It’s mid-September, that time of the year when the leaves begin their kaleidoscopic transformation in Arizona and tourists from around the world descend upon the state to savor the breathtaking foliage.
This fairy tale was brought to you by “Arizona Highway” magazine, which boasts in its October issue that autumn in Arizona is better than in Vermont. Make no mistake, I like Arizona. I like it a lot, especially the desert stretch of old Route 66 that links Seligman with the California border. Drive it at sunset.
But just because Flagstaff has sumac and aspens doesn’t mean that it offers leaf peepers a New England caliber fall. I asked readers last week what they love most about the Northeast’s phantasmagoric foliage extravaganza, and here is what they shared.
• Vicky Loven: “It’s the smell for sure. It’s the smell of things ending, yet even with your eyes closed you can inhale and bring the colors into your mind. It’s also a time when life around here winds down a notch. Summer folks leave and we rake our yards under crystal blue skies and wonder when the next smell will be that of snow.”
• Kristen McCarthy Farrow: “I grew up in Stowe and one of my favorite memories of foliage season is this. When I was ten years old, two boys I went to school with decided to make some cash while the leaf peepers were in town. They picked up red and yellow leaves, put them in Baggies, and sold them to the tourists on Main Street. I can’t remember what they charged, but it was maybe a dollar a bag. Hilarious!”
• Cherie Tinker: “Fall is for your secret Linus addiction – dragging out your favorite blanket and favorite flannel sheets and favorite pajamas from Vermont.”
• Jude Bond – who happens to be the Early Arts Coordinator for Burlington City Arts – shared a craft project that intrigued me because it’s colorful and involves rubber mallets: “I like to do this project when the first frost is threatening. I pick a variety of flowers the night before. In the classroom I usually work with one or two students at a time since it is very loud and they need supervision so no one gets hurt. We place the flowers blossom down on paper or smooth fabric (old white cotton bed sheets torn into squares work great), place waxed paper on top of them, and hammer away with rubber mallets. I have the kids wear safety goggles for protection from flying flower parts. The force of the hammering releases the pigment and makes a flower print on the paper or fabric. The children love wielding the rubber mallet and seeing the unexpected results of their effort. It’s loud and magical – two things preschoolers love.”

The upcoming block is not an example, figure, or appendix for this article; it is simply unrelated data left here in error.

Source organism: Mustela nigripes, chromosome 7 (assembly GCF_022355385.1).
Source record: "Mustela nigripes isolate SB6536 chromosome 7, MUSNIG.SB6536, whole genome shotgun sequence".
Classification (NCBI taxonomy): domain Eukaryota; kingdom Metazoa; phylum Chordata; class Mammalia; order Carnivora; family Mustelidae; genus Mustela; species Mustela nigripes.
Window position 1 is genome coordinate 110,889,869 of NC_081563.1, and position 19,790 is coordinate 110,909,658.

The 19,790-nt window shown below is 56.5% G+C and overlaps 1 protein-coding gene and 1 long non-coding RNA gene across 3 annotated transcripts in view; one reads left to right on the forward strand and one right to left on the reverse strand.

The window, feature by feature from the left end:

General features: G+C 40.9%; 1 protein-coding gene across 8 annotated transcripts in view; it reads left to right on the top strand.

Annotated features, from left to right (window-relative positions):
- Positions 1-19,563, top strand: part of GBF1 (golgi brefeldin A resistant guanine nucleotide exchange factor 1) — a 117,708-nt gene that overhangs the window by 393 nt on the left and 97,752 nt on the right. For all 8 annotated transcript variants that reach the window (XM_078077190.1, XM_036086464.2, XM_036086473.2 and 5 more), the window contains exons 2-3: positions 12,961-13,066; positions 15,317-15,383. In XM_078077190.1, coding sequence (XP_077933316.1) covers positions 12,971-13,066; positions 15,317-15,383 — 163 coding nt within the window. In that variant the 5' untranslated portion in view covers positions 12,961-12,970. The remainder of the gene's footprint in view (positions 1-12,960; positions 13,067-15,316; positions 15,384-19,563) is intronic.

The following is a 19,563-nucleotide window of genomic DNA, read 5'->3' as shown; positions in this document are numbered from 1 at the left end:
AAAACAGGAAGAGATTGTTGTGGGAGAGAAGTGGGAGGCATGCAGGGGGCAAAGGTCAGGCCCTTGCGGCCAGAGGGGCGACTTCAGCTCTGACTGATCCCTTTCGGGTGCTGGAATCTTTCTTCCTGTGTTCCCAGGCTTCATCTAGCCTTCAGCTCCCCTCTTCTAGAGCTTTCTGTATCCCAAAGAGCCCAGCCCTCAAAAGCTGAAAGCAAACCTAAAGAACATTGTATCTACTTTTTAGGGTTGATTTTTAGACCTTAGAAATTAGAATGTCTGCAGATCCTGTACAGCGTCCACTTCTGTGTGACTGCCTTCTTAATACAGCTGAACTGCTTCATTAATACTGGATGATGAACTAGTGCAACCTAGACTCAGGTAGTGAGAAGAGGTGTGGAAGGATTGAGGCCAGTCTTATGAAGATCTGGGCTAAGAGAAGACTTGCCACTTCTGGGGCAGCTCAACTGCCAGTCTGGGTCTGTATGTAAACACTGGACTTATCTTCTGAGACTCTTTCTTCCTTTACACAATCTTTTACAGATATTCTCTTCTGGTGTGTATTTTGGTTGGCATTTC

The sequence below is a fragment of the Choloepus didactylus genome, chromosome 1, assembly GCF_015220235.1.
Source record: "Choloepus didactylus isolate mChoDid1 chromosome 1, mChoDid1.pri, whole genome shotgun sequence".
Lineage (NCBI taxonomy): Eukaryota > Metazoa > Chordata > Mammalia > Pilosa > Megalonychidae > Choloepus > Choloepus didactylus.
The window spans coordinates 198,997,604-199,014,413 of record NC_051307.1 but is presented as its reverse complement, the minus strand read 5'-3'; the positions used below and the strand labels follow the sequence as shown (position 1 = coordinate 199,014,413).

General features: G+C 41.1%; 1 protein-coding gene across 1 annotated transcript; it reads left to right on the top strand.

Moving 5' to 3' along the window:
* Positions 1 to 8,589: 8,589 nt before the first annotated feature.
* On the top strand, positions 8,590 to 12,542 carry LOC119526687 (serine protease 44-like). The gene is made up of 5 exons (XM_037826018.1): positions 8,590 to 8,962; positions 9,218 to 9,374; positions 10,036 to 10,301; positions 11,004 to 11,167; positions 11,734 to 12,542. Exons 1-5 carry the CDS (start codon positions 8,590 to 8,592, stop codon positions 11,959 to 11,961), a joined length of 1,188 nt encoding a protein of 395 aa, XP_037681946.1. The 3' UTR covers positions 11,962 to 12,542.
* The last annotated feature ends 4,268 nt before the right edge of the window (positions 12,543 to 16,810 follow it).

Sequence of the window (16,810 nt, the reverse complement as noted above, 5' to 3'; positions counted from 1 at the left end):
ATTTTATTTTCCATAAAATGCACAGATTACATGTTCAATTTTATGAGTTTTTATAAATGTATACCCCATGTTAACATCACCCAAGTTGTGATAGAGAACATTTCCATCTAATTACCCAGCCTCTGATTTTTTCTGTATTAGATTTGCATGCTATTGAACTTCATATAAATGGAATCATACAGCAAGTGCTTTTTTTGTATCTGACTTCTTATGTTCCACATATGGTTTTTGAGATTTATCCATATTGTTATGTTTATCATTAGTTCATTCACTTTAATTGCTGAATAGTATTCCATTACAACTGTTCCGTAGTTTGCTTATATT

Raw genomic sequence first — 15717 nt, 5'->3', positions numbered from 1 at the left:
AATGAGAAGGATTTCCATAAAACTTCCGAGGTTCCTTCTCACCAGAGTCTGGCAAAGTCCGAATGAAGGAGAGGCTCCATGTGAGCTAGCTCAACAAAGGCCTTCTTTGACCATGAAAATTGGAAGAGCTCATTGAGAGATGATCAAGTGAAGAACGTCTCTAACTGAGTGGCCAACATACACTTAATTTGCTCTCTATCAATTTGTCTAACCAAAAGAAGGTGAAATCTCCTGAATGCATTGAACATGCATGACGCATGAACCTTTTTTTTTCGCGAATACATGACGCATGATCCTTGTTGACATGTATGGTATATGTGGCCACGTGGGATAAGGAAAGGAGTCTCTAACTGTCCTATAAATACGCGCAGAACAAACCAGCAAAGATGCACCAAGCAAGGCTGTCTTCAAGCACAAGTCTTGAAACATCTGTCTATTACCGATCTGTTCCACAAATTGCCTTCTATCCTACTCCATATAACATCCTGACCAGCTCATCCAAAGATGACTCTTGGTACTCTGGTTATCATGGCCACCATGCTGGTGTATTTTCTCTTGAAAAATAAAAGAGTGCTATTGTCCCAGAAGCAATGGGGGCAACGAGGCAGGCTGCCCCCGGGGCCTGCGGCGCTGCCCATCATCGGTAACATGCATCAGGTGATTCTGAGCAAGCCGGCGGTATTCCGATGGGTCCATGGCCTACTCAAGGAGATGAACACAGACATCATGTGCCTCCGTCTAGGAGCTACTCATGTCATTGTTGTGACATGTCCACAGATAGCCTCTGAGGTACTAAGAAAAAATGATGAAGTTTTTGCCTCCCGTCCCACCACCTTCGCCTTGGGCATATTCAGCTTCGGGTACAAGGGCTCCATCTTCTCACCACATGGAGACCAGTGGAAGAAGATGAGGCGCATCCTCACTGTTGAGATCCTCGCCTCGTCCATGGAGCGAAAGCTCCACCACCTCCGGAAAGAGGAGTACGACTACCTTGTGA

• Don Gale: “I always look forward to spending time in the woods working the sugarbush – repairing and adding lines. There’s the occasional chipmunk rummaging through the leaves. There are turkeys, ravens, deer, and even seldom seen moose and bears. The winds hint at the approaching winter. It’s peaceful. I feel closer to what life is all about – and God.”
• MaryLou DeCosta – bringing us back to the aroma of autumn: “When I was in the Army in 1979, I was at Fort Hood Texas for my first ever autumn away from New England. I was really missing the sight, sound, and smell of autumn. I received a large box in the mail, and went back to my room in the barracks to open it. Imagine opening a box of autumn in Texas. My father had gathered an entire box full of colored leaves and mailed them to me. As I was marveling over the wonder of it all, there was a knock at my door. When I answered, the young man standing there said, ‘This is going to sound crazy, but as I passed your door, I smelled autumn.’ I brought out the box and shared my New England Autumn in Texas with him. It was a magical day, thanks to my father.”
Now, Arizona has its scents, craft projects, and Proustian madeleines in the autumn, too. But Vermont remains the gold – and red and orange and purple – standard.